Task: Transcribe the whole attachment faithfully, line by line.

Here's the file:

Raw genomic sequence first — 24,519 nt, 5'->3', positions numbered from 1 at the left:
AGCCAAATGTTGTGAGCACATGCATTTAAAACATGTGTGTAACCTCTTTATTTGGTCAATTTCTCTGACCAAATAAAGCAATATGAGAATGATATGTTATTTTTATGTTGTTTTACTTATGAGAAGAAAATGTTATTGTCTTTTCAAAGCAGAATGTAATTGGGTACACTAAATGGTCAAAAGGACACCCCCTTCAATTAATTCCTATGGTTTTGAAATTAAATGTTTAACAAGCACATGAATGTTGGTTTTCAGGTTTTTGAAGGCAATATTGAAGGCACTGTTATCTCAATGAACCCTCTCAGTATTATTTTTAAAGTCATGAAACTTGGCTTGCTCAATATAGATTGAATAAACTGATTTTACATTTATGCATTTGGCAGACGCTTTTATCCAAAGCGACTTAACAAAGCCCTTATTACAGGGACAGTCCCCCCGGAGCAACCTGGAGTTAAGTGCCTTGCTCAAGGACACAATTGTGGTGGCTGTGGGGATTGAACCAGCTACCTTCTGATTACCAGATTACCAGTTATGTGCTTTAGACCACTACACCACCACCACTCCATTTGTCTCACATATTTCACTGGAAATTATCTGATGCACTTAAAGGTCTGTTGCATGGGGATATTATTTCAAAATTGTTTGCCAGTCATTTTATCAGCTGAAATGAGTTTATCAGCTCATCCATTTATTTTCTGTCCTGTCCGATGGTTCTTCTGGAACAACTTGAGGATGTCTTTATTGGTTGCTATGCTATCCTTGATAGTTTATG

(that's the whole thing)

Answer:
Raw genomic sequence first — 24,519 nt, 5'->3', positions numbered from 1 at the left:
AGCCAAATGTTGTGAGCACATGCATTTAAAACATGTGTGTAACCTCTTTATTTGGTCAATTTCTCTGACCAAATAAAGCAATATGAGAATGATATGTTATTTTTATGTTGTTTTACTTATGAGAAGAAAATGTTATTGTCTTTTCAAAGCAGAATGTAATTGGGTACACTAAATGGTCAAAAGGACACCCCCTTCAATTAATTCCTATGGTTTTGAAATTAAATGTTTAACAAGCACATGAATGTTGGTTTTCAGGTTTTTGAAGGCAATATTGAAGGCACTGTTATCTCAATGAACCCTCTCAGTATTATTTTTAAAGTCATGAAACTTGGCTTGCTCAATATAGATTGAATAAACTGATTTTACATTTATGCATTTGGCAGACGCTTTTATCCAAAGCGACTTAACAAAGCCCTTATTACAGGGACAGTCCCCCCGGAGCAACCTGGAGTTAAGTGCCTTGCTCAAGGACACAATTGTGGTGGCTGTGGGGATTGAACCAGCTACCTTCTGATTACCAGATTACCAGTTATGTGCTTTAGACCACTACACCACCACCACTCCATTTGTCTCACATATTTCACTGGAAATTATCTGATGCACTTAAAGGTCTGTTGCATGGGGATATTATTTCAAAATTGTTTGCCAGTCATTTTATCAGCTGAAATGAGTTTATCAGCTCATCCATTTATTTTCTGTCCTGTCCGATGGTTCTTCTGGAACAACTTGAGGATGTCTTTATTGGTTGCTATGCTATCCTTGATAGTTTATG